Whether it is a treadmill test, a stress echocardiography or radioactive isotope nuclear scan of the heart, none of these indirect non-invasive tests are able to visualise the heart arteries and the accuracy varies from centre to centre.
In the large USA coronary angiography registry data published in the last two years in the New England Journal of Medicine and the Journal of the American College of Cardiology, only about 40 per cent of those who had an abnormal indirect non-invasive test were found to have significant blockage of the heart arteries.
Hence, the accuracy in real world practice varies significantly from published data from large volume experienced centres. It is also a known fact that you can have significant blockage of the heart arteries and yet the indirect non-invasive test may show a normal result.
Invasive coronary angiography - 'gold standard' with real risks
For many cardiologists, invasive coronary angiography is the choice of diagnostic investigation for suspected impending or small heart attacks as it can be performed in most hospitals and is currently the 'gold standard'.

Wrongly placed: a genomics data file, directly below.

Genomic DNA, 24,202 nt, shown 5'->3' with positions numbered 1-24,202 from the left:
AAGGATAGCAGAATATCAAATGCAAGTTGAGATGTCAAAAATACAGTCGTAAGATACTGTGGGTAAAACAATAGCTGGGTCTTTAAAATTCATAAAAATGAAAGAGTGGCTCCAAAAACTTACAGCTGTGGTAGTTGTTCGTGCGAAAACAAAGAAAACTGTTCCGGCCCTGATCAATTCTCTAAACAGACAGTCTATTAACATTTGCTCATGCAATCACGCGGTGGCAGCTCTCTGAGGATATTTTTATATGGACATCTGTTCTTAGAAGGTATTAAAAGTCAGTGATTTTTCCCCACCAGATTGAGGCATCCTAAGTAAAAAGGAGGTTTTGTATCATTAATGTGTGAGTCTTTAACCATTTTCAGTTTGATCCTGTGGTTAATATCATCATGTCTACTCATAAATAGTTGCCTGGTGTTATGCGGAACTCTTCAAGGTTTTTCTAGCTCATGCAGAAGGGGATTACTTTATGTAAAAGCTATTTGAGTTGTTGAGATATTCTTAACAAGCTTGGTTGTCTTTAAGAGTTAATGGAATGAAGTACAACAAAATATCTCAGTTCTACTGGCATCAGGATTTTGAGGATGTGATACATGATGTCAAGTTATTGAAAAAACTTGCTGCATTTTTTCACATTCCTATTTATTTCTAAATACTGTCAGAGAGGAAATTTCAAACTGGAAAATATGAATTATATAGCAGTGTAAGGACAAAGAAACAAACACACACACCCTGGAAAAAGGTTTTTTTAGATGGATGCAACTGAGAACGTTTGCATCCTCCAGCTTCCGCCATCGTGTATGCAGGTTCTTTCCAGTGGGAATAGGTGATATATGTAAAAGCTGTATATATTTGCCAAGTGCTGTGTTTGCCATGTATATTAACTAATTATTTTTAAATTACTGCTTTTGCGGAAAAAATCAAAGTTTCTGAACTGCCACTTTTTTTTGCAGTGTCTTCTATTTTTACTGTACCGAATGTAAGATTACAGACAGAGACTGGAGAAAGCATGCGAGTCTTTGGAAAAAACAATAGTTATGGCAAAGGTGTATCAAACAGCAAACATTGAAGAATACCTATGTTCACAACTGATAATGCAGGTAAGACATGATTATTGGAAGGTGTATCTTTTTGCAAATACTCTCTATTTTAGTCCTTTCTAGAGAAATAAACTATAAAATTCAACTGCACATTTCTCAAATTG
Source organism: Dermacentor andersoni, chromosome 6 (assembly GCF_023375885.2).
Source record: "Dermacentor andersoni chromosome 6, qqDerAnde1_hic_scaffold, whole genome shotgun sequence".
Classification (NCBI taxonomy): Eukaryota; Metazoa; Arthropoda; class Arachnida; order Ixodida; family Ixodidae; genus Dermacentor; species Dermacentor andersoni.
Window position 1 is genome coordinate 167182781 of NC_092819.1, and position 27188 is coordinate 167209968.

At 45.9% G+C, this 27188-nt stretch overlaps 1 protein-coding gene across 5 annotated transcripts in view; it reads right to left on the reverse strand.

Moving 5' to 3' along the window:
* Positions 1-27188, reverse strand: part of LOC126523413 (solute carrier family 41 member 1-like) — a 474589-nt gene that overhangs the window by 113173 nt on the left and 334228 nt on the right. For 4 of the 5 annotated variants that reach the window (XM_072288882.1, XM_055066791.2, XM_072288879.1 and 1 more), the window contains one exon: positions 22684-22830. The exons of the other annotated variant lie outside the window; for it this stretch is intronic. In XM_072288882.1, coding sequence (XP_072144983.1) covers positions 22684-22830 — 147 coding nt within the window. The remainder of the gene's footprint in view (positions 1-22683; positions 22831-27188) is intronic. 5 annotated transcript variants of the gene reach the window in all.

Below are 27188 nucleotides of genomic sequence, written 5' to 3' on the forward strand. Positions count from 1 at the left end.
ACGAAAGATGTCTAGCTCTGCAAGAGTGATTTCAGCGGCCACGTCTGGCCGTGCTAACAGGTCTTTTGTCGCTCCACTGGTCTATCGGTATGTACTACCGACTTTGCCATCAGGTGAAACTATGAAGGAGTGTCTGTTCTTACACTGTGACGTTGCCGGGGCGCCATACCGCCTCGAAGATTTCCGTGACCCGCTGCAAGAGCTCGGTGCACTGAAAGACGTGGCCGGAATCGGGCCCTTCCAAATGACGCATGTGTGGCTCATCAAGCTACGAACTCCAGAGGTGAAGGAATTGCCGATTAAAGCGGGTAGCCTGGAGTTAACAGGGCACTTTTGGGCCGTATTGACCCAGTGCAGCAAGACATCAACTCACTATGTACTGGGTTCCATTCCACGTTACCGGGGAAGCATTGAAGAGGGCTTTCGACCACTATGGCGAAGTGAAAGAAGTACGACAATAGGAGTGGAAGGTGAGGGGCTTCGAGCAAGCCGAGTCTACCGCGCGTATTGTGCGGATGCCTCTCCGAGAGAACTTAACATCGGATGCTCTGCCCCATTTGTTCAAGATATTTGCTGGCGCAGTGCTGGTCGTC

However, it is associated with a-few-in-thousand risk of heart attack, stroke and death.
Research publication where magnetic resonance scan of the brain was performed before and after inserting a plastic tube into the heart from a limb artery showed that there was up to 15 per cent incidence of 'silent' strokes. In addition, it requires hospitalisation and is a relatively costly procedure.
Non-invasive visualisation of heart arteries
The last few years have also seen rapid advances and an explosive growth in CTCA, from being only available in few centres and with little acceptance a decade ago, to being routinely available in many hospitals and widely accepted presently.
In the latest American Heart Association and American College of Cardiology Report on the criteria for the use of CTCA published in late 2010, the role of CTCA has expanded significantly to not only include the assessment of the heart arteries in many clinical situations but also other types of heart disease.
CTCA has become an important alternative to ICA.